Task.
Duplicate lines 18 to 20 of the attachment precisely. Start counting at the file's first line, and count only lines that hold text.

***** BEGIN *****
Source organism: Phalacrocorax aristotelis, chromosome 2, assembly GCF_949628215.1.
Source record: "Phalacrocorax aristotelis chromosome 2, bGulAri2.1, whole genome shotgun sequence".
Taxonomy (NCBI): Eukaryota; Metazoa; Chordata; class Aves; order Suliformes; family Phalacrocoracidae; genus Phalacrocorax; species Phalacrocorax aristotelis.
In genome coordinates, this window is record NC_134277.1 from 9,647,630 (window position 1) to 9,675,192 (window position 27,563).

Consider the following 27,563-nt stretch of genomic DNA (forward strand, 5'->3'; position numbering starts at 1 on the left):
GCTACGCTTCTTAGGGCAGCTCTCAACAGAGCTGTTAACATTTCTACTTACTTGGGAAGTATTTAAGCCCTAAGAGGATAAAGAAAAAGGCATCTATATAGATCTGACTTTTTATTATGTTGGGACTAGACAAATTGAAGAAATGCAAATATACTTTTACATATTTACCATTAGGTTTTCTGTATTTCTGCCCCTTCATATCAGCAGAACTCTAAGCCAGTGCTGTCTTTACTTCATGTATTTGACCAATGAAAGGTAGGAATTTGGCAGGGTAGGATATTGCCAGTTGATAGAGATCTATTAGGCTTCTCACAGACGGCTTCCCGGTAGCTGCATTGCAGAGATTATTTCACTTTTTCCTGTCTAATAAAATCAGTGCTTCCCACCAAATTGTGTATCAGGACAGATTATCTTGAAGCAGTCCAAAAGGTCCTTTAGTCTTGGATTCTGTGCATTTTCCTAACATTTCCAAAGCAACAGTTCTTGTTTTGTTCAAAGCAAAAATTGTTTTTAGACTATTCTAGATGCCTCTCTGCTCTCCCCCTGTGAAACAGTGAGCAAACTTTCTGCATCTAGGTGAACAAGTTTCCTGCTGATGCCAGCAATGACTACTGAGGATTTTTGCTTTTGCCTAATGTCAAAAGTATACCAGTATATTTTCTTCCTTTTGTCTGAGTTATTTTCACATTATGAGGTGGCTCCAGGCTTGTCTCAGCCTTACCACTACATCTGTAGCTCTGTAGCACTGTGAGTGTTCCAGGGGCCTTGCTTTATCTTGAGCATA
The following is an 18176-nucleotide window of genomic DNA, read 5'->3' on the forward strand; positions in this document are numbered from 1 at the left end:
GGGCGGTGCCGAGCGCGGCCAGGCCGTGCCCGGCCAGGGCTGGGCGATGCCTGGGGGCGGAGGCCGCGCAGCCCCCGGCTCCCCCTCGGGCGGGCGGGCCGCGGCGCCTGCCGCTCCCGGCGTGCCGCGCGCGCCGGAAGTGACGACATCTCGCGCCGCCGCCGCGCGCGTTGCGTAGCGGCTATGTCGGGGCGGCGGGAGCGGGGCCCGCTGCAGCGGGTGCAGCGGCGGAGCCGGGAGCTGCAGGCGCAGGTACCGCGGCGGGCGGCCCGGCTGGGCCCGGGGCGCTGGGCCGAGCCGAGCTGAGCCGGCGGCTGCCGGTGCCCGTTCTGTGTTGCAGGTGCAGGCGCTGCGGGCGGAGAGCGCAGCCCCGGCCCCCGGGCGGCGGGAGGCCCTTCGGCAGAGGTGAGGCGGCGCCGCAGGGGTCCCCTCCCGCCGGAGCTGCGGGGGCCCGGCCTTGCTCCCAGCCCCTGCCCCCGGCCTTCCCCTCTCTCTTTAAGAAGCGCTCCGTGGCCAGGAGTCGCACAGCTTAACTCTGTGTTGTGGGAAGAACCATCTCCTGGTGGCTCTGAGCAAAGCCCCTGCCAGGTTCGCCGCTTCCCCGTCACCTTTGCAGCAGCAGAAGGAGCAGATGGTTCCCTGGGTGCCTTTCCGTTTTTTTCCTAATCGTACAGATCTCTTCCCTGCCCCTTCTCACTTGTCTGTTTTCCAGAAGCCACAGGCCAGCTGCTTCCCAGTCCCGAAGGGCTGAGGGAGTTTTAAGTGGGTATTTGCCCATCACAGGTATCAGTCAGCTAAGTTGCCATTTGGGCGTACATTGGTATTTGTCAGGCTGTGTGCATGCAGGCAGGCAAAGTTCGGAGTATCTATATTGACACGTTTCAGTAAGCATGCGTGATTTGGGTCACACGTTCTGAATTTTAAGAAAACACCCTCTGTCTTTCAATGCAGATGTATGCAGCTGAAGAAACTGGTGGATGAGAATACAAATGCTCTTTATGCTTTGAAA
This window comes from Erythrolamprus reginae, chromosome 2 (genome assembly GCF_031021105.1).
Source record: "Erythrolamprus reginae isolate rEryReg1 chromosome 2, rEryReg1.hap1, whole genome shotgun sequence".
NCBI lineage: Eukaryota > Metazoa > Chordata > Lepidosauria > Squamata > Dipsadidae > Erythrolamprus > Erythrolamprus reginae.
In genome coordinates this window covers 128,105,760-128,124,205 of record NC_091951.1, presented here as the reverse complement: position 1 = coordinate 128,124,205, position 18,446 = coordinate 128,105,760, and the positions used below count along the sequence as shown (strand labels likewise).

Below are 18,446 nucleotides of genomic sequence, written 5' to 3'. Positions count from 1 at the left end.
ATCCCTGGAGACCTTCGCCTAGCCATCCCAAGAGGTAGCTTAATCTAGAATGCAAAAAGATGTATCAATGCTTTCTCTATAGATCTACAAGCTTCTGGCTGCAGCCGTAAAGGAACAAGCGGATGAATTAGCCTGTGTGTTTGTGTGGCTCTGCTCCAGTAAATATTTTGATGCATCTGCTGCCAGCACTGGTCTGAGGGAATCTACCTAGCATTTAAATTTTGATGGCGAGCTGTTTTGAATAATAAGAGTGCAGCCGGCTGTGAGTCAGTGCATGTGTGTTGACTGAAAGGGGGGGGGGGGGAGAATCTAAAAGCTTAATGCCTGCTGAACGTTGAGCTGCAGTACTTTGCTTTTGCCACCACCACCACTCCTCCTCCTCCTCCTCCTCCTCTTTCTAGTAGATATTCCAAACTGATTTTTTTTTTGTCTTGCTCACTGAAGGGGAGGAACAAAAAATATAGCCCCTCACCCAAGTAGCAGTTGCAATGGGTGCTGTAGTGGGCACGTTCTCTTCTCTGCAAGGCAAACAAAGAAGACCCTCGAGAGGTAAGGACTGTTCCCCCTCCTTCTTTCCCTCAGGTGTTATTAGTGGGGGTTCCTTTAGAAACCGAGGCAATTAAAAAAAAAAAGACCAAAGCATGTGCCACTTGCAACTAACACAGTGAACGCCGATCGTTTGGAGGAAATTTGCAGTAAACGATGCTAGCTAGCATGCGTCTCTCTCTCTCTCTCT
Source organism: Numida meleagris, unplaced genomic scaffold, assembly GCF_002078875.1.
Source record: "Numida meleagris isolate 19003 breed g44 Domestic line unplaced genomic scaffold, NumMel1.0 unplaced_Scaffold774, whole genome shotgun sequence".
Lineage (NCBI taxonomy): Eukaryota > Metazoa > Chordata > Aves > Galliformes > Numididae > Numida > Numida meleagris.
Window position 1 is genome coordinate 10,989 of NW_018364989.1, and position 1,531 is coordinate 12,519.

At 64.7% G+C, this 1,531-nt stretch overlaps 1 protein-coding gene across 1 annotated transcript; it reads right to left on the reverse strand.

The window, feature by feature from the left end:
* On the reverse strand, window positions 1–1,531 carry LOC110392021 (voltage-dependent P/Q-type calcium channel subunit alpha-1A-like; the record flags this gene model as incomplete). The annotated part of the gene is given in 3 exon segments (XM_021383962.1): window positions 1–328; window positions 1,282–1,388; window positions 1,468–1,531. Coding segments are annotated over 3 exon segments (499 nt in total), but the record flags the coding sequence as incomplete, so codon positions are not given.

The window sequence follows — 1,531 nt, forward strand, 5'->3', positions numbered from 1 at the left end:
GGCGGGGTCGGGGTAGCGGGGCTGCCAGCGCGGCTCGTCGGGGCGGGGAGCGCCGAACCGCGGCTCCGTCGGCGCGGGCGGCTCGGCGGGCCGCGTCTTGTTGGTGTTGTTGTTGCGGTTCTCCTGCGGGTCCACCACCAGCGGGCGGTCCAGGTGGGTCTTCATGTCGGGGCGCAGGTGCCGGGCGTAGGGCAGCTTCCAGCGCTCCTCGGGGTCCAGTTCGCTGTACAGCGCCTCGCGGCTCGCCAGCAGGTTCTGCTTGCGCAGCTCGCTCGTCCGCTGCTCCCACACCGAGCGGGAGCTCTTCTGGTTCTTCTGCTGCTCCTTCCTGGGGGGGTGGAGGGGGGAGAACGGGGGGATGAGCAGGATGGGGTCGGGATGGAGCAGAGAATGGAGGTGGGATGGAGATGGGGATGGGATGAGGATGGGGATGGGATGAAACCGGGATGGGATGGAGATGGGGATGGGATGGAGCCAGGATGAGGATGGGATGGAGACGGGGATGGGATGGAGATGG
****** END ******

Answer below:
Window position 1 is genome coordinate 10,989 of NW_018364989.1, and position 1,531 is coordinate 12,519.

At 64.7% G+C, this 1,531-nt stretch overlaps 1 protein-coding gene across 1 annotated transcript; it reads right to left on the reverse strand.

The window, feature by feature from the left end: